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Chalk & Cheese

If the European elections proved anything at all, it is that the country is hopelessly divided. There are those who would like to have cheese with their pickle, and others that would prefer chalk.

I can only recall one character who was supposed to have eaten chalk: the wolf, who did so to soften his voice while pretending to be Little Red Riding Hood’s granny. He didn’t meet a good end.

But then there are people who point out that cheese isn’t much use for writing on blackboards… and they have a point. It’s going to take someone with the wisdom of Saul to sort this whole Brexit thing out. Which is probably where Nicola Sturgeon is coming from: if we can’t agree what we should do with the baby, maybe we should just cut it in half.

They had a referendum about that too – which was similarly contested with equal vehemence by both sides. If I remember correctly, roughly half the population wished to retain the union between the baby’s top end and bottom end – while the remainder believed they could do without the bit in the south that produces all the bad smells. The arguments became uncomfortably heated at times.

So, in order to heal the divisions, the Tory’s have started a race to decide who will become the next Prime Minister. Amazingly they’ve had no trouble at all raising a field of twelve runners for a contest which has all the appeal of a suicide mission. It’s like a 100m sprint where all the starters line up at one end while, in order to spice it up a little, the judge points a machine gun down the track from the finishing line. One has to admire their pluck.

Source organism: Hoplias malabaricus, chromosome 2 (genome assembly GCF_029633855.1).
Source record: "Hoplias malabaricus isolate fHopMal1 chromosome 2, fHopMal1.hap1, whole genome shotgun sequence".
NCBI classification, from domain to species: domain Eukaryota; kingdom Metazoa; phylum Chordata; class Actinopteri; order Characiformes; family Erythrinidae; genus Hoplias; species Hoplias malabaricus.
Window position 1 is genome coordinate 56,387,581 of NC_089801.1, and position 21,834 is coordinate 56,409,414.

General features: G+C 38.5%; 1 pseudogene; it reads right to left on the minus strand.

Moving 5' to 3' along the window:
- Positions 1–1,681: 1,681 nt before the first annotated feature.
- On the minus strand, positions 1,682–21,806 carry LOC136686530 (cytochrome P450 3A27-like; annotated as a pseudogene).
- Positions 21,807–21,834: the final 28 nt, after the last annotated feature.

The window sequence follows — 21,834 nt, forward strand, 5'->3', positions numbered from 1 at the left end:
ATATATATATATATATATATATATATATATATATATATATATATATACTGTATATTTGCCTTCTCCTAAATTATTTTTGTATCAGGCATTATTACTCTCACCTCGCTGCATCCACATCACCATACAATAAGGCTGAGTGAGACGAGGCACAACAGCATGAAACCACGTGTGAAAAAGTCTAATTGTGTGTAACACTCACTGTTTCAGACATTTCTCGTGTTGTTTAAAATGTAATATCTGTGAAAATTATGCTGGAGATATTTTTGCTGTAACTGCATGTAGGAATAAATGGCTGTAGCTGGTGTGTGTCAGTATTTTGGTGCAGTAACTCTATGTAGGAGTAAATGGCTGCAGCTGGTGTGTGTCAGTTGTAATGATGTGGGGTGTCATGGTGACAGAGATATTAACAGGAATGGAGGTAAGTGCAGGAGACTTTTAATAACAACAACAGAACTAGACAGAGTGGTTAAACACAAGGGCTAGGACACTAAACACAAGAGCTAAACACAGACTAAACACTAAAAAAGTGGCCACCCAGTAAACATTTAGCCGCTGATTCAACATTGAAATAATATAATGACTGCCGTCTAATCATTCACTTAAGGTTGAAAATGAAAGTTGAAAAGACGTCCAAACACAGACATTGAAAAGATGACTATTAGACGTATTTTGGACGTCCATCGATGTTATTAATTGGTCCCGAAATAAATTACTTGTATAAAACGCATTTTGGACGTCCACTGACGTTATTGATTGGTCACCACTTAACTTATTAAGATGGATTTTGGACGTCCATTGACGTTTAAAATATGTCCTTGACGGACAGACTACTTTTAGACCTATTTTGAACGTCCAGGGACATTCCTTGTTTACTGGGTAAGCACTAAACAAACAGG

In horseracing, we like to think we’re more civilised – but, in truth, we’re equally divided. The Derby, staged at Epsom on Saturday, has attracted a field of thirteen and you either believe that the race will be won by Aidan O’Brien who trains seven of the runners, or you think that one of the other six has a chance.

I quite like Telecaster, who won the Dante at York and whose connections have had to pay a large supplementary entry fee to get him back into the race at a late stage. But I’m also attracted to Humanitarian, if only because his name suggests a form of altruism which may help to heal the wounds that have been opened by the last few years of political rumination. The winner of a small race at Salisbury, Humanitarian is available at prices of up to 100/1, which also makes him a fun each-way bet.

Despite this week’s Derby attractions, the selection is Morning Royalty over the jumps at Hexham. It’s not that jump racing and flat racing are like chalk and cheese – it’s more like apples and pears. You can enjoy both fruits, I just like pears so much better.

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